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DGI-052 Outcomes with the Use of Nitrofurantoin in Renal Impairment in Primary Care – a Pilot Study
  1. P Howard1,
  2. S Wood2
  1. 1Leeds Teaching Hospitals NHS Trust, Pharmacy, Leeds, UK
  2. 2University of Leeds, School of Healthcare, Leeds, UK


Background Nitrofurantoin is probably the agent of choice for urinary tract infections (UTIs), but its use is limited by its lack of efficacy in impaired renal function.

Purpose The British National Formulary says to avoid in patients with renal impairment (estimated glomerular filtration rate [eGFR] <60 ml/min), but the Renal Drug Handbook recommends use if >20 ml/min. This pilot study was to look at which guidance provided the best outcome.

Materials and Methods Patients over 18 years from a single city centre medical practise were reviewed if they had received nitrofurantoin prescriptions and an eGFR had been recorded. Where there was low eGFR, a Cockcroft & Gault Creatinine Clearance (C&G-IBW-ClCr) based on the ideal body weight (IBW) was performed. Outcomes were reviewed. Success was assumed if there were no further antibiotics, no admission to hospital for a related episode or not recorded as still symptomatic on their medical records.

Results Of 164 patients, 37 were reviewed. Average age: 72 (range 21–100); median 80 years. Average eGFR/1.73 m2 = 73.8 ml/min (range 33–130) and C&G-IBW-ClCr = 55 ml/min (24–127). Of 15 patients with C&G-IBW-ClCr >60 ml/min, none needed further antibiotics or were recorded as still symptomatic.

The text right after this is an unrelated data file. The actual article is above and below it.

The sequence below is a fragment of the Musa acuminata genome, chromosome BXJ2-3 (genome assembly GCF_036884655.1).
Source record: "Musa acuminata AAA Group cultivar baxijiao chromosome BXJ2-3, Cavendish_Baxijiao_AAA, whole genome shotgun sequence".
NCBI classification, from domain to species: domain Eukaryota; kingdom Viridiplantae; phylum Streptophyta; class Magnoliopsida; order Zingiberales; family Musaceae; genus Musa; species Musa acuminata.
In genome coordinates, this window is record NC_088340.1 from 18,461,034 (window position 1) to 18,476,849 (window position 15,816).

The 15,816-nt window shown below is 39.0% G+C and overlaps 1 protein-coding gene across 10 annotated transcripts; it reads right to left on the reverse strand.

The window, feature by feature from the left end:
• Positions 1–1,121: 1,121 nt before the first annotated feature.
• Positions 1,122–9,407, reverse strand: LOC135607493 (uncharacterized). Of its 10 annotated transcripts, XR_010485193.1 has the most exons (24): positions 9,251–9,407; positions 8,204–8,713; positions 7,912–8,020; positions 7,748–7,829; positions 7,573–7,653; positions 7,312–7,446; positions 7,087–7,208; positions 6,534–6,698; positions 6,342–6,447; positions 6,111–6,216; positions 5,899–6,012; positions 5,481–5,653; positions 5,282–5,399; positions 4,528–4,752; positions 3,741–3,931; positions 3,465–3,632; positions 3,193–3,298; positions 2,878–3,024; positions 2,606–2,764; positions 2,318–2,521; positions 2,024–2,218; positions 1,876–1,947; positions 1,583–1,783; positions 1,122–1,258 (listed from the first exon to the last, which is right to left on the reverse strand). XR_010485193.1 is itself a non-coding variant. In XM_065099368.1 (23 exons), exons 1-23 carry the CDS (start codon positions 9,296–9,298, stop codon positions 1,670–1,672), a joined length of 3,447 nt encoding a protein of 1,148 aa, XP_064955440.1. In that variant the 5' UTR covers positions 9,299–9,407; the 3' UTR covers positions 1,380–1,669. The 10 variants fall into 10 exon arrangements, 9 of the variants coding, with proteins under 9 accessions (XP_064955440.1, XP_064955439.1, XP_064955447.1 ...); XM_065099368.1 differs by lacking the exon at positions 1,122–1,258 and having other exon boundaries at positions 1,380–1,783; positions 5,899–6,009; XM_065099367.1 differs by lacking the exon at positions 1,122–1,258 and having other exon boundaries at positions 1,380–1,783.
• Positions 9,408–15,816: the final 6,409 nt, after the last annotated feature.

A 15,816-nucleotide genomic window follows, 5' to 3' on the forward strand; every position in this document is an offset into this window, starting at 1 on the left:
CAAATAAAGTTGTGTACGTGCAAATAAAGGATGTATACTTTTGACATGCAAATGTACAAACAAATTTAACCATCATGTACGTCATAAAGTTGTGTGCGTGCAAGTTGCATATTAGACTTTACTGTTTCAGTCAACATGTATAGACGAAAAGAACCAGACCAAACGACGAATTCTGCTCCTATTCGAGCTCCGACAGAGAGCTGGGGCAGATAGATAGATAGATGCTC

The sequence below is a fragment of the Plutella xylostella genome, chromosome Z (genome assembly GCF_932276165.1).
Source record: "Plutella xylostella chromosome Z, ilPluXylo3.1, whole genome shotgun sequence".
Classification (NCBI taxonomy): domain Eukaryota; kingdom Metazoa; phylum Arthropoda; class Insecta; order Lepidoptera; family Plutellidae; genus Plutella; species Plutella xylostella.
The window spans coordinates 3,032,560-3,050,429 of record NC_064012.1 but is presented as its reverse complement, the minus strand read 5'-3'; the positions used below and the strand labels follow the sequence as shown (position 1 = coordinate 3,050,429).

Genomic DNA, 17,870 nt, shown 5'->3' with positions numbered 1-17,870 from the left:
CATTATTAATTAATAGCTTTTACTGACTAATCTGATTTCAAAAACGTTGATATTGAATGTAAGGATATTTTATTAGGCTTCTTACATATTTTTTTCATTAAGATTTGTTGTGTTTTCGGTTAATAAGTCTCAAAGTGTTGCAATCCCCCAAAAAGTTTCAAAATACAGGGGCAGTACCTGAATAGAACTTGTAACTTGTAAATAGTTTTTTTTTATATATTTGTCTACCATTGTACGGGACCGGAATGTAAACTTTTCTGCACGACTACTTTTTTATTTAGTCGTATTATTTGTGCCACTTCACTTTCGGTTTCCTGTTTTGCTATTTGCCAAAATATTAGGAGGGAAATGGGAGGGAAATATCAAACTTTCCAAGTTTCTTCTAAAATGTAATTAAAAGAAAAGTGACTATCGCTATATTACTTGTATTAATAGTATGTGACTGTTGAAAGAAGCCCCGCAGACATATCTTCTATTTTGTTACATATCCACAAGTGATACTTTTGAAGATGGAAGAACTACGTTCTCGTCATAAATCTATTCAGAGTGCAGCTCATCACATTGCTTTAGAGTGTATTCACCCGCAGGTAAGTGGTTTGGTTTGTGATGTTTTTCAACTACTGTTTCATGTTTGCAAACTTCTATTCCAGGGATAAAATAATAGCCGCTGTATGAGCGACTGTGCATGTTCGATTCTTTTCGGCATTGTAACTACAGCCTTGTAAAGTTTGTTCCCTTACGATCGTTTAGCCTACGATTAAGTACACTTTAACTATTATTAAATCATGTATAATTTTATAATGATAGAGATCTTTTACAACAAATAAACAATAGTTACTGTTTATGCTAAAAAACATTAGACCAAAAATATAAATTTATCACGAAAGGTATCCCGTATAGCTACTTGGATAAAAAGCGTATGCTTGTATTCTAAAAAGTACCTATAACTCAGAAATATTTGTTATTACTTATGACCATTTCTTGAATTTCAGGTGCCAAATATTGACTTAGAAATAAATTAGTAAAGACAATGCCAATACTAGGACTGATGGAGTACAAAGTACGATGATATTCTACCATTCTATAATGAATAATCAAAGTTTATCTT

22 patients with C&G-IBW-ClCr <60 ml/min (average eGFR 61.7 ml/min and CrCl 38.7 ml/min), eighteen (81.8%) had further antibiotics or were recorded as still symptomatic. Only seven patients (31.8%) had an eGFR/1.73 m2 <60 ml/min. Twelve had further antibiotics, 4 were still symptomatic, 1 went into hospital (unrelated) and 1 went back onto prophylactic antibiotics. No sample stated resistance but 6 samples stated sensitivity. The successfully treated patients had an eGFR of 75, 57, 55, & 53 ml/min /1.73 m2 & a CrCl of 36, 39, 50 & 53 ml/min.

Conclusions Nitrofurantoin should not be recommended where renal function is impaired. This pilot study shows that eGFR is not a good indicator of renal function, and that CrCl should be used. Over 80% with a CrCl < 60 ml/min needed further treatment. This will progress to a larger study.

No conflict of interest.

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